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**potentiometer**is a device used to measure the potential difference in a circuit. As we know that potential difference is the amount of work done in bringing a charge from one point to another. When there is potential difference in a circuit, the current flows through the circuit. The Unit of Potential Difference is measured in Volts. The potential difference of a circuit can be measure by a voltmeter. Now we will see Potentiometer Working Principle with the uses of Potentiometer.

## Potentiometer Working Principle

The potential drop across any section of wire of uniform cross-section and composition is proportional to length of that section if a constant current flows through it. If $\mathbf{I}$ is the current in potentiometer wire AB of uniform cross-sectional area A, length L and specific resistance $\rho$ then unknown potential difference across AC is $V =\frac{ I \rho \ell}{ A }$ and known potential difference across AB is $E_{p}=\frac{I \rho L}{A}$**Important Points**

- Potentiometer was devised by
**Poggendorf**. - The positive terminals of driving cell and unknown cell must be connected to the same end of potentiometer wire to obtain a balance point.
- A balance point is obtained on potentiometer wire if the fall of potential along potentiometer wire due to driving cell $E_{p}$ is greater than emf of cell to be balanced.
- The diameter of potentiometer wire must be uniform, specific resistance $P$ must be large and temperature coefficient of material of wire must be small.
- It is based of null deflection method i.e. while measuring emf it does not draw any current from source of driving emf.
- While measuring unknown potential difference the resistance of potentiometer wire becomes infinite.

### Browse More Topics Related to Potentiometer:

**Potentiometer Working Principle****Difference Between Potentiometer and Voltmeter****Sensitivity of Potentiometer****Uses of Potentiometer****Advantages of Potentiometer****Potentiometer Important Questions**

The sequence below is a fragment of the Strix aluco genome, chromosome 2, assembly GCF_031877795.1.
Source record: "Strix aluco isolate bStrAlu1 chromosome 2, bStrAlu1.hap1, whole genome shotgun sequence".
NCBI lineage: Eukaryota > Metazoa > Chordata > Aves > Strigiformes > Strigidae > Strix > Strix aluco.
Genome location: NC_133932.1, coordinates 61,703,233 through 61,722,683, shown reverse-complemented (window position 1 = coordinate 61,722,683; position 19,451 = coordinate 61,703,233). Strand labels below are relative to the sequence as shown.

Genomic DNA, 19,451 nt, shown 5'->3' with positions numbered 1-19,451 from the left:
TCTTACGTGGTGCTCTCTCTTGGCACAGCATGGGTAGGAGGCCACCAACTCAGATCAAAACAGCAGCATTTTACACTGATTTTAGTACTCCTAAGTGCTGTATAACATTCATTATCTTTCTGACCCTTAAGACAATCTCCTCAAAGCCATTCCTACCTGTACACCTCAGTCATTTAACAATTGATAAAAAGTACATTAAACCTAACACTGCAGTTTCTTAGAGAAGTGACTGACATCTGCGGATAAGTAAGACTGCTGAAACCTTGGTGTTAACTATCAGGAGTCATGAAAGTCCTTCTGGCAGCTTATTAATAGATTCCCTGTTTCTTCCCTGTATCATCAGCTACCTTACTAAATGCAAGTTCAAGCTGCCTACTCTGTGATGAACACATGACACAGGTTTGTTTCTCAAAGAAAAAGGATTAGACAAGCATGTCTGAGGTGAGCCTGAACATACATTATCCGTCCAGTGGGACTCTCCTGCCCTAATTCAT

### Potential Gradient

The fall of potential per unit length of potentiometer wire is called**potential gradient.**r = internal resistance of driving cell; $R_{h}$ = resistance of rheostat, $R_{e}$ = external series resistance, R is resistance of potentiometer wire, L is length of potentiometer wire. The current through primary circuit $I=\frac{E_{p}}{r+R_{h}+R_{e}+R}$

#### The potential gradient $x=\frac{I R}{L}=\frac{E_{p}}{r+R_{h}+R_{e}+R}\left(\frac{R}{L}\right)$

- If $R_{h}$ = 0 and $R_{e}$ = 0 x = $X_{\max }$ = $\frac{E_{p} R}{(r+R) L}0024
- x = $\mathrm{X}_{\mathrm{min}}$ = $\frac{E_{p}}{R+R_{h}+R_{e}+R}\left(\frac{R}{L}\right)$
- $x =\frac{ V }{ L }=\frac{\text { current } \times \text { resistance of potentiometer wire }}{\text { length of potentiometer wire }}= I \left(\frac{ R }{ L }\right)$
- where R/L is resistance per unit length of potentiometer wire.
- $R=\frac{\rho L}{A}$ or $\frac{ R }{ L }=\frac{\rho}{ A }$ so $x =\frac{ I \rho}{ A }=\frac{ I \times \text { specific resistance of material }}{\text { area of cross – sec tion }}$
- Unit of potential gradient is volt/meter and dimensions are $M^{1} L^{1} T^{-3} A^{-1}$.
- The potential gradient depends only on primary circuit and is independent of secondary circuit.
- On increasing the temperature of potentiometer wire there is no change in potential gradient if a constant current is maintained. If current is altered due to change in resistance of wire then potential gradient will change.
- Keeping the thickness of potentiometer wire constant if the length is changed from $L_{1}$ to $L_{2}$ then ratio of potential gradient will be $\frac{x_{1}}{x_{2}}=\frac{L_{2}}{L_{1}}$
- If two wires of length $\mathrm{L}_{1}$ and $\mathrm{L}_{2},$ resistances $\mathrm{R}_{1}$ and $\mathrm{R}_{2}$ are joined in series with a battery of emf $E_{p}$ and a rheostat than the ratio of potential gradients can be calculated as $x_{1}=\left(\frac{E_{p}}{R_{1}+R_{2}}\right) \frac{R_{1}}{L_{1}} \quad$ and $\quad x_{2}=\left(\frac{E_{p}}{R_{1}+R_{2}}\right) \frac{R_{2}}{L_{2}} \quad$ or $\quad \frac{x_{1}}{x_{2}}=\frac{R_{1}}{R_{2}} \cdot \frac{L_{2}}{L_{1}}$

**The potential gradient depends on:**

- emf of battery in primary circuit $\left(E_{p}\right)$ and its internal resistance (r).
- Length of Potentiometer wire (L), its radius and its resistance (R).
- Specific resistance of material of wire $(\rho)$.
- Current flowing through the wire.
- Additional resistance like resistance of rheostat $\left(R_{h}\right)$ and series external resistance $\left(\mathrm{R}_{\mathrm{e}}\right)$.

### Watch out the Video: Applications of Potentiometer & its Construction by Saransh Sir.

### Also Read:

- Types and Effects of Electric Current
- Ohm’s Law and Resistance
- Combination of Resistances
- EMF and Internal Resistances of a Cell
- Cells Connected in Series, parallel and Mixed
- Kirchhoff’s Circuit Law
- Electric Currents in Conductors
- Wheatstone Bridge
- Post office Box
- Wheatstone Meter Bridge
- Moving Coil galvanometer
- Ammeter and Voltmeter
- Potentiometer Working Principle

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